As much as her expression has changed, her overall message has always been the same.

“Most of my work had an ethereal theme, even from quite a young age. A lot of it has ideas of the cycle of life or birth, transformation and renewal.

“While much of it is loaded with metaphor for my personal journey, we share many similar experiences. I think that’s why a lot of people can relate to what I do,” she adds.

To illustrate, she points to a round bronze sculpture she created. It’s a self-portrait of sorts, and its gorgeously complex roots, bright blue flowers and golden starbursts carry a theme common in much of her work.

A lone figure stands in the center, connected to both the earth and the sky.

“The figure suggests the interconnection that we have with nature and the cosmos. It represents the essence of humanity and the body while longing for connection with people,” she explains.

“The trees are a metaphor for growth and renewal. The cycles of trees are a metaphor for my life being uprooted from Arizona and transplanted to my second life in Australia.

“When I first moved and was trying to find my way in a new country, the simple tree roots I was making started to grow. As I get older, my work is blossoming with life and I’m finding myself connected with other people in more spiritual and emotional ways.

“There is often a duality in my work—being connected to my roots and also creating a second life in a new country. One of those two sides to myself is longing for my homeland and the other open to new experiences.”

It’s an autobiography of sorts for the part-time Melbourne, Australia resident.

“My husband is Australian. We met in 1995 when I took a semester off of college and backpacked through Europe. I ended up in a hostel in Edinburgh, where I met Brad.”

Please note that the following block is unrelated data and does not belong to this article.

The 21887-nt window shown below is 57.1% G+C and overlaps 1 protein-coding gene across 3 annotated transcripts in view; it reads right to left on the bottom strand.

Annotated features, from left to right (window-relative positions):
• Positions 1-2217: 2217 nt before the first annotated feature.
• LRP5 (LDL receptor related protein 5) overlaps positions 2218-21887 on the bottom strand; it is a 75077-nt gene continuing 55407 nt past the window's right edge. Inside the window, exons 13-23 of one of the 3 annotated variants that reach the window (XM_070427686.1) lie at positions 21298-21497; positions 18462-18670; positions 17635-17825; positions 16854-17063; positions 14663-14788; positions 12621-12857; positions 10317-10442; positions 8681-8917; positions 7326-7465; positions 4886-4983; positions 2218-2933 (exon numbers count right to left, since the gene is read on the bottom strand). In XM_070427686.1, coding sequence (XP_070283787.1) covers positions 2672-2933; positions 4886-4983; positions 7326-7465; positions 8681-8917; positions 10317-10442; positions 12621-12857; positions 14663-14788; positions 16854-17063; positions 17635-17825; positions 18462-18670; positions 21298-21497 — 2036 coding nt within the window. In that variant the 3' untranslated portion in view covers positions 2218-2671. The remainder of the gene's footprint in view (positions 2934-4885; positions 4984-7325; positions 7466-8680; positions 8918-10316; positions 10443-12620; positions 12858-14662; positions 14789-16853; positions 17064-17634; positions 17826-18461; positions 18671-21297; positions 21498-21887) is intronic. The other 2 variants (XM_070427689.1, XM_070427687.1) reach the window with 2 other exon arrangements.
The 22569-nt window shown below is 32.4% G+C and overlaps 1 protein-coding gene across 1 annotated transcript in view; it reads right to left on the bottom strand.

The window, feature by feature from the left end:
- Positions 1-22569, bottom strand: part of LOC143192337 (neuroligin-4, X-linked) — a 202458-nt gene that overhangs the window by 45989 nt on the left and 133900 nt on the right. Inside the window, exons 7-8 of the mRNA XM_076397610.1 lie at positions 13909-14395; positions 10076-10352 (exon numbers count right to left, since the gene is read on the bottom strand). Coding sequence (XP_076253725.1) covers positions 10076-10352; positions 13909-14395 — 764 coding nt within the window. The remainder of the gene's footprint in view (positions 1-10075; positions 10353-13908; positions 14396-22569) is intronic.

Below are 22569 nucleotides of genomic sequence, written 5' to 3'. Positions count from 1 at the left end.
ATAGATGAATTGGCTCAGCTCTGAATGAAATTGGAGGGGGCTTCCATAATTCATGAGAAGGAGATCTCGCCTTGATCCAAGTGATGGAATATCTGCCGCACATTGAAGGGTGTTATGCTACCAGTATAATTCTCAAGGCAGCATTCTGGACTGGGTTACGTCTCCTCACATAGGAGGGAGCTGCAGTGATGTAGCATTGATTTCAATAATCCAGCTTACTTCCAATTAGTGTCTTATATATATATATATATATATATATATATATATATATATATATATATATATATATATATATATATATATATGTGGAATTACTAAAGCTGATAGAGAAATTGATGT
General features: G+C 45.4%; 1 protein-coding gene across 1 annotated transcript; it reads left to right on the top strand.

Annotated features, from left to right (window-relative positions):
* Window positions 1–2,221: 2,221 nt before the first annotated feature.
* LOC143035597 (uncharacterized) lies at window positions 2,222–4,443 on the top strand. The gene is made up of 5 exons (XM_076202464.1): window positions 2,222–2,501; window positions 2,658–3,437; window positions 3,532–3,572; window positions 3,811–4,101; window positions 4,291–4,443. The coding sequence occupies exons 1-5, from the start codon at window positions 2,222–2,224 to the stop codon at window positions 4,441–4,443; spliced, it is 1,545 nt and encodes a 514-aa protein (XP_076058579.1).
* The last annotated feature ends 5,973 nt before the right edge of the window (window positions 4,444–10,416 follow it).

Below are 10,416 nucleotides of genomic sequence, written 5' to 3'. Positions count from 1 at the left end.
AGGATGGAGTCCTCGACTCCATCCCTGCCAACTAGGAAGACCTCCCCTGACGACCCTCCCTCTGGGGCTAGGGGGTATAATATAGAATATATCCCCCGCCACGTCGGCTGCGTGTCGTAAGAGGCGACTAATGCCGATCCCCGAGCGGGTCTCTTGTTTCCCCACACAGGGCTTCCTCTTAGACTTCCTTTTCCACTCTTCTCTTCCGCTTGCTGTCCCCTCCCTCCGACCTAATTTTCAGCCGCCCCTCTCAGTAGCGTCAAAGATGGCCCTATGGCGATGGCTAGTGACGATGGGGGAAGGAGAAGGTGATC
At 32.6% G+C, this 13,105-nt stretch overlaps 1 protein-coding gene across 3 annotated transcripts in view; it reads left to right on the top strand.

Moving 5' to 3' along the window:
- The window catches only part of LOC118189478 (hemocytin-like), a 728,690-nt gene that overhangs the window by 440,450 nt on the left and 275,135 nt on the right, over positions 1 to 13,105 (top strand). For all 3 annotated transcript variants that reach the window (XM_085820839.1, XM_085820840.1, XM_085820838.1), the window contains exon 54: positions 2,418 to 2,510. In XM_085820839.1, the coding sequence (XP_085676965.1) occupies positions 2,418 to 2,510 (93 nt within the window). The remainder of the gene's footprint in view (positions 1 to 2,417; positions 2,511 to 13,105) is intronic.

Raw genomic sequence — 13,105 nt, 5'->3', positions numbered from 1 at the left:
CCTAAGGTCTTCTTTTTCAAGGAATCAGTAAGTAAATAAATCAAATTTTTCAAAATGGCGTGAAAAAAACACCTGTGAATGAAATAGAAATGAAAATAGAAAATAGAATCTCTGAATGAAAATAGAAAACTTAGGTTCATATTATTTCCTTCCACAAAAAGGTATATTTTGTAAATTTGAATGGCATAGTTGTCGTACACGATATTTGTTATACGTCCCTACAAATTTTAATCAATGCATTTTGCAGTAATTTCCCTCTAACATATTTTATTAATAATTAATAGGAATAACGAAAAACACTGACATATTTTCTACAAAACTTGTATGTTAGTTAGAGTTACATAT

Together, they’ve built a two-faceted life, splitting their time between two very different worlds. Growing up in the Valley, Stratman was organically drawn to other artists and stepped into the gallery and public art scene quite naturally. Though it took time, through the years Stratman has nudged her way firmly into the Melbourne art scene, too.

She’s not just a hometown artist. Stratman has exhibited in 28 solo and over 100 group exhibitions throughout the world. From public art to private collections, her work can be found in the United States, Australia, Canada, Hong Kong, Singapore, Taiwan, Israel, England and throughout Europe.

In the Valley, Stratman’s work is on display at Grace Renee Gallery in Carefree.

“I love the range of work at Grace Renee Gallery. Shelly has a great eye for curating and all of the different artists present well together,” she says of Grace Renee Gallery owner Shelly Spence.

Stratman’s art is profound and imaginative, yet carries a sense of familiarity. In particular, her use of nameless, faceless figures seems to ground her pieces in interconnected intimacy. Some feel lonely, and some elicit a feeling of kinship in the human experience.

“I think what I’m doing is my calling, for sure,” she says. “I’m super passionate about what I do and don’t expect to ever stop making art.”

“It’s an evolution. I go with the flow in some ways. I have seen in hindsight that I’ve chosen the particular path I knew would take me in the direction I wanted to head.”

Stratman is among a small few of local artists whose professional trajectory will be exciting to watch. For now, her own lofty goals are tucked safely inside of her head.

“For now, as I get older, I kind of have to trust in the universe,” she adds. “If you ask for something and give it your attention and intention, you get what you want.”

Meet Jennyfer Stratman
Thursday, March 21 | 4–7 p.m. | Grace Renee Gallery, 7212 E. Ho Hum Rd., Carefree | Free | 480-575-8080 |